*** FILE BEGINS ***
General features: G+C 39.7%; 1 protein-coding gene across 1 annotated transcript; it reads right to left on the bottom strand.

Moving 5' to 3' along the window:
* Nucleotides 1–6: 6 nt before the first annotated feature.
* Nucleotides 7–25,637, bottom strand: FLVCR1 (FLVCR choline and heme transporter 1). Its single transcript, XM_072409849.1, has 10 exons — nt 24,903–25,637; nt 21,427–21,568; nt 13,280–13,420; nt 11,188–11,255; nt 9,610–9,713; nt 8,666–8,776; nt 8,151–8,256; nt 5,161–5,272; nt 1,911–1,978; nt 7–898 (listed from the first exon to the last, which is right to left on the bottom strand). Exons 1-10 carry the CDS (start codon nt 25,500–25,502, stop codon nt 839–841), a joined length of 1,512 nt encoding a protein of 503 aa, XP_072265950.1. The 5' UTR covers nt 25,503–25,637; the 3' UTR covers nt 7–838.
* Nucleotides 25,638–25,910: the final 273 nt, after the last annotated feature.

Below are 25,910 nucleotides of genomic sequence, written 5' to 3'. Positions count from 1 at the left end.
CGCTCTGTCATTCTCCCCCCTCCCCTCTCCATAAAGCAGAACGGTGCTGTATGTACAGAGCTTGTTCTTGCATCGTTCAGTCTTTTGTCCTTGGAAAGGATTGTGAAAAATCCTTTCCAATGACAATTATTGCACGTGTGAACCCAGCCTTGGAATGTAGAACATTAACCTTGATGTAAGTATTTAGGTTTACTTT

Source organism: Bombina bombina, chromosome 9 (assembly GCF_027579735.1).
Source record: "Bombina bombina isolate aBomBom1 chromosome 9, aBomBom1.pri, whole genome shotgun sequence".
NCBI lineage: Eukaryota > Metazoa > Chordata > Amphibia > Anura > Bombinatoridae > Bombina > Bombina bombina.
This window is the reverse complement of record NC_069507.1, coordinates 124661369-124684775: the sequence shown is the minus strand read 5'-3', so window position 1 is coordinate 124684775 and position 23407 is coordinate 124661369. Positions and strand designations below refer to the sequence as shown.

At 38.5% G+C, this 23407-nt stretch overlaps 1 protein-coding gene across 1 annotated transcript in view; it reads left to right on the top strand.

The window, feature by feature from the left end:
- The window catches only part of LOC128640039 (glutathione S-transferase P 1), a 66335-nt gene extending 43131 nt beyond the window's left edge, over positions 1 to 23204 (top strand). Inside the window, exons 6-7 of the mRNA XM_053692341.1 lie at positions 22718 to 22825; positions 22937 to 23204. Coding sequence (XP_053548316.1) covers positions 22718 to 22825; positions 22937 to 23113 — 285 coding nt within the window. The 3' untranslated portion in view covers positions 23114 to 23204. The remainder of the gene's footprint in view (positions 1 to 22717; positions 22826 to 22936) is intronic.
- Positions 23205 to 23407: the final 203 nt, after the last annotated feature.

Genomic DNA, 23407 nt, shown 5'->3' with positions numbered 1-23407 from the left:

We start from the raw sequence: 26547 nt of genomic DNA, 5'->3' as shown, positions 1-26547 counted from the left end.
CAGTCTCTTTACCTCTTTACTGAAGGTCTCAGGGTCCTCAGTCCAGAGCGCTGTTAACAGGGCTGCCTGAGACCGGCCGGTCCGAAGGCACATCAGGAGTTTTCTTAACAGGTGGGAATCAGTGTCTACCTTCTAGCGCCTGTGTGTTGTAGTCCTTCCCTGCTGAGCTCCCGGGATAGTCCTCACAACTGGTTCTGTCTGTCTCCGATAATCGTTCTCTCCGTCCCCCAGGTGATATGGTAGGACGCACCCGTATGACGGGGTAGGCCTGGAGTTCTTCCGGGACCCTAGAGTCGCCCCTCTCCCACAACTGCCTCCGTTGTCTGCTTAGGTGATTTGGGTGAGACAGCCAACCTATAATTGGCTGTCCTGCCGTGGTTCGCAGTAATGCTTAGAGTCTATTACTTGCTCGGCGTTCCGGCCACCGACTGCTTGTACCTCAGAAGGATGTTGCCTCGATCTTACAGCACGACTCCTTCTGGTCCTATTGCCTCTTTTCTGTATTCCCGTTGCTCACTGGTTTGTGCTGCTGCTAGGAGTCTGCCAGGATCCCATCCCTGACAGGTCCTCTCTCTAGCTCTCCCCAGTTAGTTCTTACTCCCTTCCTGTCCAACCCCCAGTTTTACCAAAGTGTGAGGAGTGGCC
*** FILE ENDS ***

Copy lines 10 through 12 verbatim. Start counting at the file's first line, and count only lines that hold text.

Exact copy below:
NCBI lineage: Eukaryota > Metazoa > Chordata > Amphibia > Anura > Bombinatoridae > Bombina > Bombina bombina.
This window is the reverse complement of record NC_069507.1, coordinates 124661369-124684775: the sequence shown is the minus strand read 5'-3', so window position 1 is coordinate 124684775 and position 23407 is coordinate 124661369. Positions and strand designations below refer to the sequence as shown.

At 38.5% G+C, this 23407-nt stretch overlaps 1 protein-coding gene across 1 annotated transcript in view; it reads left to right on the top strand.